While some states have begun to see a sustainable recovery since the recession, others remain stuck in neutral. The Huffington Post posted a look at the 10 states with the highest unemployment (using July 2011 unemployment numbers), trying to gauge what has prevented those states from turning it around.
What Brian Reed of InvestingAnswers found was that some of these states were generally the most susceptible to the housing bubble's burst while others were more dependent on the manufacturing industry, which has struggled to recoup its losses during the recession.
For example, according to Reed, 20 percent of North Carolina's income is linked to manufacturing. It is also one of seven "at-will employment" states that allow employers to terminate employees without cause. It ranks ninth with 10.1 percent unemployment.
Florida, which has the seventh worst unemployment rate at 10.7 percent, has hit from both sides of the recession: the decline of the housing market has forced housing prices to drop dramatically. At the same time, foreclosures are up and construction projects stalled, which has driven up joblessness among construction workers, according to the Post.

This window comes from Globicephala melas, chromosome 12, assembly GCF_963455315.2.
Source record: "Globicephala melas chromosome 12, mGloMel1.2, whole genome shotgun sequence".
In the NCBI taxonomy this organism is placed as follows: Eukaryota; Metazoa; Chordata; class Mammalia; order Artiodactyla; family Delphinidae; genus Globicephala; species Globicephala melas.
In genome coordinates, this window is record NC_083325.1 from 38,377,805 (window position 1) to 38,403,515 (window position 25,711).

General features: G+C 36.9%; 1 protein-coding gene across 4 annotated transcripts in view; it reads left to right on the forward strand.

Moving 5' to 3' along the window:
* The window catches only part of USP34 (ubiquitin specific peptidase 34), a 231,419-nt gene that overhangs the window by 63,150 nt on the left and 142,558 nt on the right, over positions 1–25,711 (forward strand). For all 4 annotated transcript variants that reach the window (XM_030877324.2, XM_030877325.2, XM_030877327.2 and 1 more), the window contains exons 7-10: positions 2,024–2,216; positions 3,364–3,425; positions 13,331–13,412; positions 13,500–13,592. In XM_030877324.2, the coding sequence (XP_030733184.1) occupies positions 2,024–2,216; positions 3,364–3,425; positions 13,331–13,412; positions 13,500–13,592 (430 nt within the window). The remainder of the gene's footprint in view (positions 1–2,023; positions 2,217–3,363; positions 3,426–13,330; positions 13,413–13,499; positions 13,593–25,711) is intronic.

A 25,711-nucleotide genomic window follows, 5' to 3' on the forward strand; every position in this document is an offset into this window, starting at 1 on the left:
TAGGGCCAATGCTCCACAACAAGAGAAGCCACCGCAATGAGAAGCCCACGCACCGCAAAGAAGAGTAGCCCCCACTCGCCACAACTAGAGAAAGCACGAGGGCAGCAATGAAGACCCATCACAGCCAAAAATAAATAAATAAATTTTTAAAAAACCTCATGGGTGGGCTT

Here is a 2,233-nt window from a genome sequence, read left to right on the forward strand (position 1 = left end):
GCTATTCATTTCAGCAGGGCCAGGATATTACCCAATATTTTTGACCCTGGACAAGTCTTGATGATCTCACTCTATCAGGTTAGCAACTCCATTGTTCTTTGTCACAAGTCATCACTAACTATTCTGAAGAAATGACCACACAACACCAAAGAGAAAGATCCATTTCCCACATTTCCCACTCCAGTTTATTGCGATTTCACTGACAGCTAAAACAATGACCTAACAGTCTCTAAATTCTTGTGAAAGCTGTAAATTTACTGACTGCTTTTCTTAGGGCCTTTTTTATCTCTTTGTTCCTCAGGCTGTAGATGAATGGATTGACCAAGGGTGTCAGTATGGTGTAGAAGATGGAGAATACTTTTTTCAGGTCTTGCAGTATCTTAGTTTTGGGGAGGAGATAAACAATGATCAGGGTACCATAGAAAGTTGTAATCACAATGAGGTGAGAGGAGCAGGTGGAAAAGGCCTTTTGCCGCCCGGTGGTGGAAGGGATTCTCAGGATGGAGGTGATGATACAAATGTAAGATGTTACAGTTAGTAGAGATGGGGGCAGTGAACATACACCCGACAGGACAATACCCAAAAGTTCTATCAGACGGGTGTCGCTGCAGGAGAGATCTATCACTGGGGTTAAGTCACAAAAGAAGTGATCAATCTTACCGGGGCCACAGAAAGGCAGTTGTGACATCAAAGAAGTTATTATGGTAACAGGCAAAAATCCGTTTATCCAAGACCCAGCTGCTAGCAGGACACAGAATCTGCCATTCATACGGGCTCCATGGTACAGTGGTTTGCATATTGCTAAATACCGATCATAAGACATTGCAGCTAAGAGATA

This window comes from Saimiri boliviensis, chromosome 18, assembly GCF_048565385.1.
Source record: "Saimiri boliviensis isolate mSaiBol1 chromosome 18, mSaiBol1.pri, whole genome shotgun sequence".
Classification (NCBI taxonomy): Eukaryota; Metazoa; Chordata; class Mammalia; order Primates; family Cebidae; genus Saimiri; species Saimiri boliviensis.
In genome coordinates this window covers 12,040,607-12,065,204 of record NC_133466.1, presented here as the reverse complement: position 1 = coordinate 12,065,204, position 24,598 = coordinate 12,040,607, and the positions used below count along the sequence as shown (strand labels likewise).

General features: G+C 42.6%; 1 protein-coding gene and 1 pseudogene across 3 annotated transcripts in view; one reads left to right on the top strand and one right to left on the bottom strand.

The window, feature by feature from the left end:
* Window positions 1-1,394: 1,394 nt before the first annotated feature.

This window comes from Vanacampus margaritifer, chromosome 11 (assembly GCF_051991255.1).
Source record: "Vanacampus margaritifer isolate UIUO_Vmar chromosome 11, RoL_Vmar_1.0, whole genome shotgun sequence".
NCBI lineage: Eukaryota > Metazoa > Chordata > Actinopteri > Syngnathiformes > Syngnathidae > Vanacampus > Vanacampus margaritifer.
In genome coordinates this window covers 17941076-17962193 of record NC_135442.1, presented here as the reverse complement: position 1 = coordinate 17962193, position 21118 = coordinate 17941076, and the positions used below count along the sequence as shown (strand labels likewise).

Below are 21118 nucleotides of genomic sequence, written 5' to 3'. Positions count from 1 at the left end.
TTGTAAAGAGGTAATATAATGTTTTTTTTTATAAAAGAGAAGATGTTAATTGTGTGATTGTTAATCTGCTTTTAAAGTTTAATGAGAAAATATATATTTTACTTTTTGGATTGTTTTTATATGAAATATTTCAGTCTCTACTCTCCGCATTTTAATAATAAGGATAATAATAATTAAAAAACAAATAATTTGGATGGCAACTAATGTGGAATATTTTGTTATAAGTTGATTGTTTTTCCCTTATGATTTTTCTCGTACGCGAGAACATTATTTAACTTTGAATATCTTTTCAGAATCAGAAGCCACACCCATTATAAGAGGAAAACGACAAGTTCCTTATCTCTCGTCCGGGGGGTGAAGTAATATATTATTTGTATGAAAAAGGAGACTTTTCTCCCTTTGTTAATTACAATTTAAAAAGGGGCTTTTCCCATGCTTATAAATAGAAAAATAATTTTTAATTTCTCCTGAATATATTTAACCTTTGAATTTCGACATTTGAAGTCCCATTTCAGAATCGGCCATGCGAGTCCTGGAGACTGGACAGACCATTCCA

Then there is Nevada, which ranks first with 12.9 percent unemployment. Prior to 2007, Reed reports, the state boasted the lowest unemployment rate in the United States and one of the fastest-growing economies. Then the housing bubble ruptured, costing thousands of construction jobs, and Americans in general tightened their discretionary spending, which cut severely into the revenues previously reaped by the state's gambling destinations.
Some states do have reason to hope, though, according Reed's analysis. Michigan, for example, suffered some of the worst job losses in the nation as the automobile and manufacturing industries took a dive. But Ford, General Motors and Chrysler are hiring again, leading to an almost four-percent drop in the state's unemployment rate. It is now down to 10.9 percent, tied for third.
The most recent state unemployment numbers for August 2011 are shown below and are available on the Bureau of Labor Statistics website.
View Unemployment Rate by State in a full screen map